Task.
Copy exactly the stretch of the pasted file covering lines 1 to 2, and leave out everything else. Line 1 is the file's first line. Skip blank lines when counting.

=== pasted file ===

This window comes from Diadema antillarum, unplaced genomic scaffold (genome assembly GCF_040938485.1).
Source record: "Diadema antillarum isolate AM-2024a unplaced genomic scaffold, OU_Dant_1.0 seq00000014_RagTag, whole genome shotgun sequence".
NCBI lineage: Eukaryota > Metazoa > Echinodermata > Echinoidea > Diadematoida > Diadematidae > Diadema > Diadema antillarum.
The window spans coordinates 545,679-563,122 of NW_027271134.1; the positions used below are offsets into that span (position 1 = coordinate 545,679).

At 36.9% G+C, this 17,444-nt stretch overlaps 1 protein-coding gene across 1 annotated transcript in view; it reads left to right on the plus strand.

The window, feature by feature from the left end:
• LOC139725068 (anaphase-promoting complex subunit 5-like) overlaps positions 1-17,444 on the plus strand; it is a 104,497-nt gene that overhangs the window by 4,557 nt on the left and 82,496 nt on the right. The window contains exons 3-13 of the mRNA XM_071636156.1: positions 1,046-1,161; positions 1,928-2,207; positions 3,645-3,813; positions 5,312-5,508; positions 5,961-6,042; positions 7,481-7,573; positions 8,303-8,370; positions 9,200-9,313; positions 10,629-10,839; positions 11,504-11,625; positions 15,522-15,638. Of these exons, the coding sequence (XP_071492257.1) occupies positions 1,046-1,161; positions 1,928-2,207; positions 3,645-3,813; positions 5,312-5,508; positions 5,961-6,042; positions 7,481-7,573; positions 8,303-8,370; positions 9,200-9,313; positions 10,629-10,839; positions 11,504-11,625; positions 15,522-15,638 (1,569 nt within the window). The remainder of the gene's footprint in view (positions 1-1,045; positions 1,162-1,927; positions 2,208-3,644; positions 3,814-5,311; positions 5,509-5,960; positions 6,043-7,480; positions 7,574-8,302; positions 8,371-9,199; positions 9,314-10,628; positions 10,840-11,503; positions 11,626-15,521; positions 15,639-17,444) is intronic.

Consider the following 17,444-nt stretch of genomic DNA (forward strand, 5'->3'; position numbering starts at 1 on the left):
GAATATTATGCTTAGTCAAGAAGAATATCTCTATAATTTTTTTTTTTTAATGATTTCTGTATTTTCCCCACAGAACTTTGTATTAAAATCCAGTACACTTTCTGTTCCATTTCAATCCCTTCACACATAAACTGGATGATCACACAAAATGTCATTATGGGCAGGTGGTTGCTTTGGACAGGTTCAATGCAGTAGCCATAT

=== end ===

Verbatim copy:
This window comes from Diadema antillarum, unplaced genomic scaffold (genome assembly GCF_040938485.1).
Source record: "Diadema antillarum isolate AM-2024a unplaced genomic scaffold, OU_Dant_1.0 seq00000014_RagTag, whole genome shotgun sequence".